Thursday, October 29, 2009

Blackboard 9.0

Having spent in access of 9 hours (webinar included) on the new Bb 9 platform the impression I got is not very compelling.

It’s apparent after logging into the new platform that Bb has done some work around user interface. Unlike the old platforms the system is not so click heavy. The claim on Bb website a “Web 2.0 look-and-feel” is to an extent justified; they have made the interface customizable, engaging with a drag and drop mechanism. The problem for me here is that users can only customise the front page once logged into the system.

If I understand Web 2 correctly then web 2 is about empowering the users in as many ways possible. The latest release of Bb 9 fails to provide users with the ability to personalize any page at a course level. Unlike Moodle, users have the choice of giving course page a colour and feel to their liking. The concept of having a Web 2 feel (drag and drop interface) is not new and is something that has come to light in the past few years. Good website designers have been using this successfully for quite sometime, what surprises me is it took Bb this long to release such a feature.

The new release has tagging and bookmarking functionality. Also added in this release is the ability to feed updates from Bb to individual user Facebook profile. There are issues related to using Facebook which students may unknowingly fall victims to. Accounts on Facebook maybe be “deleted” upon request, these accounts are actually not deleted but are “deactivated” meaning all user content/information is still stored on the server for an unknown period (http://en.wikipedia.org/wiki/Criticism_of_Facebook). Use of Facebook in education is still arguable. Would students want course notifications published onto their profile?

Discussion Boards in Bb has been a tool that I think needed some work and it is a shame to see it remain the same. The discussion board by default misses the “social element”. Emails from a discussion board won’t be sent out to the students unless they subscribe to it. It is arguable, to have emails sent out to student inbox or not. Students enrolled in a class by default form a social community and for it to function properly the teacher is responsible of finding ways to make it engaging and a functioning community. Going by social constructivist pedagogy then emails from a discussion board would be a must, RSS feeds would makes things easier. Bb 9 doesn’t even have RSS capability at a forum level. The lack of use of basic social networking tools again highlights the flaw in design and platform pedagogy (Is there a pedagogy which was kept in mind while designing Bb, I still sometimes struggle to answer this question). I can see an effort on going towards a social environment but again not enough evidence to classify it as one. The lack of student-teacher, student-student co-construction is also missing. If we look at the way glossaries work in the latest version on Bb, it can only be edited and updated by the teacher (unlike in Moodle, it could be students or teacher or both).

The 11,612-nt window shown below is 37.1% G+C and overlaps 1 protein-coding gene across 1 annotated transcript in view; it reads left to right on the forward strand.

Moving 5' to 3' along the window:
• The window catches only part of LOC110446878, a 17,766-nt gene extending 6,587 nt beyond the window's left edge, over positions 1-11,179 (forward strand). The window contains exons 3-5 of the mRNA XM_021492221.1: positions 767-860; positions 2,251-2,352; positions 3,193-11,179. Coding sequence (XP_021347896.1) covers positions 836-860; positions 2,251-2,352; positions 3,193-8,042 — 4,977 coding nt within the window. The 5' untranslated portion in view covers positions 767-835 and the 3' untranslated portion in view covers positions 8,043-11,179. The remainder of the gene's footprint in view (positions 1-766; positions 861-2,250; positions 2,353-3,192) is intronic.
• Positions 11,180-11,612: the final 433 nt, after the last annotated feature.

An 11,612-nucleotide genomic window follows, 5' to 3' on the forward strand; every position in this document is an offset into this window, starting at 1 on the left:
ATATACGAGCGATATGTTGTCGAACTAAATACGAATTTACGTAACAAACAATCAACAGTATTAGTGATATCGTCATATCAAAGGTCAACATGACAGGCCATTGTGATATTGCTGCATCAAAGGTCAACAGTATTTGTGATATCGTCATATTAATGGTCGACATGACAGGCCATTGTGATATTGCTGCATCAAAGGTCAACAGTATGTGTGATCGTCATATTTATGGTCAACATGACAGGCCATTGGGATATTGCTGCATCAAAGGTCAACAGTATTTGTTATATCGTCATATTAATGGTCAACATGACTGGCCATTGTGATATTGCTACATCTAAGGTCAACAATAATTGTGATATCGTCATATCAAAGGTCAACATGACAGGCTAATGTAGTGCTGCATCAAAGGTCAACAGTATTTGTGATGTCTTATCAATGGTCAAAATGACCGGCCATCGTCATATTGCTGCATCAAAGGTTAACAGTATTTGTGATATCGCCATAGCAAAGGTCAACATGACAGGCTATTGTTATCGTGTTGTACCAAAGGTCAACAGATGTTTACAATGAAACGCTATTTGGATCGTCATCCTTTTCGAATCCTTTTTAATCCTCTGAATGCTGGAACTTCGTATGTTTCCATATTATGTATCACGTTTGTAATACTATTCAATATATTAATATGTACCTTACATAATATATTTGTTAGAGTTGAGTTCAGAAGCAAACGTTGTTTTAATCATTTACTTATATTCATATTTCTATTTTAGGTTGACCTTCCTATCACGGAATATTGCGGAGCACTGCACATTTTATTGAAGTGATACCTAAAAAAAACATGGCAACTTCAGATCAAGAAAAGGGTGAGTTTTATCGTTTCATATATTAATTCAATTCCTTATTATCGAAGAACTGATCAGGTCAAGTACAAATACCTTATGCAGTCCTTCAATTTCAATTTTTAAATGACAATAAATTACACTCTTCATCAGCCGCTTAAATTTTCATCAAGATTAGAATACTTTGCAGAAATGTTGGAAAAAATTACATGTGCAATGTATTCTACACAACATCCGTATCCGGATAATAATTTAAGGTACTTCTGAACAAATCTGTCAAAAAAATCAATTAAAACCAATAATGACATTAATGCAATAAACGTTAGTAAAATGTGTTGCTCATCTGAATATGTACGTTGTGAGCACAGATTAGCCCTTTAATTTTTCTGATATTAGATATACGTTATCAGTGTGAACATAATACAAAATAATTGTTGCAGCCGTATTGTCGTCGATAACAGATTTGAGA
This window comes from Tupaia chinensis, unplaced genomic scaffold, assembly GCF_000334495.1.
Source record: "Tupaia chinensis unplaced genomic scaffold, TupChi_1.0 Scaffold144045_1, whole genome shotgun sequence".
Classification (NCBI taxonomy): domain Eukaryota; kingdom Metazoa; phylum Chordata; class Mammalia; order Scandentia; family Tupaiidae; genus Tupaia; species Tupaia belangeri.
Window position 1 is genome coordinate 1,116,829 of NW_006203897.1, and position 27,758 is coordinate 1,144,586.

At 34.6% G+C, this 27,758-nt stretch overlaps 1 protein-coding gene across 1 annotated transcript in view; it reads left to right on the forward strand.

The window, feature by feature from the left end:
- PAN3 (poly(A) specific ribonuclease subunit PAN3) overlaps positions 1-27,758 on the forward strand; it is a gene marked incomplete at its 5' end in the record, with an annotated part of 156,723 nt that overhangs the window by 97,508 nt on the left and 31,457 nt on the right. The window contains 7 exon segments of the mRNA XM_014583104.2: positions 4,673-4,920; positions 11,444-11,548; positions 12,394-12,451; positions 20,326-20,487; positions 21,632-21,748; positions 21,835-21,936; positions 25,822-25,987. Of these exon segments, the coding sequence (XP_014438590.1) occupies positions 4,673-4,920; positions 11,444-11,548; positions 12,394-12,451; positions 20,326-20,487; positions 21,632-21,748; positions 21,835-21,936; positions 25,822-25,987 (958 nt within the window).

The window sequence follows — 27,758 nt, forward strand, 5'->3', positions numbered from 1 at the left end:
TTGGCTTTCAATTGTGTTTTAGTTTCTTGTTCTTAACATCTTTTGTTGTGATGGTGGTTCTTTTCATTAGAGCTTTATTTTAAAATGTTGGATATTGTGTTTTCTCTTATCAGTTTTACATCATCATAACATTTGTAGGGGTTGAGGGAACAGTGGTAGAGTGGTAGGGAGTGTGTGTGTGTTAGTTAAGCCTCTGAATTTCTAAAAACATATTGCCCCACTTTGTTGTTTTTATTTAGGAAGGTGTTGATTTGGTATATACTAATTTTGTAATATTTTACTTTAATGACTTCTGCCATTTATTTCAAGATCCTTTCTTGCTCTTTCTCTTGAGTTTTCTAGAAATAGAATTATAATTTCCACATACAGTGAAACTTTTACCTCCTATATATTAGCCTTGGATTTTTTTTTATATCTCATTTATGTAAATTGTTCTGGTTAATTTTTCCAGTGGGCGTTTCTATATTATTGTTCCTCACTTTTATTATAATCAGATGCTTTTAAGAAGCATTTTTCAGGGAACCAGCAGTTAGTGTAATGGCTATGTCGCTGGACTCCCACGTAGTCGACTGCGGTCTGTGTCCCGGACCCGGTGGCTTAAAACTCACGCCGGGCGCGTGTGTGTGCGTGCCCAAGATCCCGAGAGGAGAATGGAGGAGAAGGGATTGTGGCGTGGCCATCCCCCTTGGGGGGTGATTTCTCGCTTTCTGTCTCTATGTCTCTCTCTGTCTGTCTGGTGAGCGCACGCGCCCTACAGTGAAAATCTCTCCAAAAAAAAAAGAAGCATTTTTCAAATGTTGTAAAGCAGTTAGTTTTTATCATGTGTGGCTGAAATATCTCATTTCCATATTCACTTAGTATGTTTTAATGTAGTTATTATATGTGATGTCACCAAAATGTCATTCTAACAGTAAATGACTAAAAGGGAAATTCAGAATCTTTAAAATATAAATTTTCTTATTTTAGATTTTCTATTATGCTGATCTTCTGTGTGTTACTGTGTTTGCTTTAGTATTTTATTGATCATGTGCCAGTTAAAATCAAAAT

For me Bb has always been and still is more inclined towards being a teacher-centred platform.

Blog tools V8 vs V9. David Hopkins in this blog does a direct comparison of the blogging tools in Bb 9 and Bb 8 with the Learning Objects plug-in installed. He concludes that he would rather stick with the Learning Object blogging tool (V8) due to some design issues in Bb 9 (http://www.dontwasteyourtime.co.uk/camtasia/BB9-blog/BB9-blog.html). Bb also made this comment on the V9 website “… working in course/unit groups just became more powerful: now students can really take ownership of their group work. Students can customise the look-and-feel of their Groups within a course/unit, assign tasks to individual members, collaborate through blogs and create group assignments”. What’s new here, we have had blogs and wikis in V7 & V8 for quite sometime now. I think what they meant to say was “it is available for use for free now”. It comes pre-installed in V 9!

Bb 9 on iPhone. My question is why on iPhone only while some LMS’s are able to function smoothly on any phone as long as it is connected to the net and has a compatible browser. You’ll need to download a plug-in to your iPhone/iPod to be able to use this feature. Some comments left on David’s twitter page about this tool ““students can’t find stuff in BB on a 17? monitor - let alone an Itouch screen”. People who have tried this tool say that the Bb server needs to be configured correctly in order to use the iPhone/iPod plug-in otherwise it is blocked.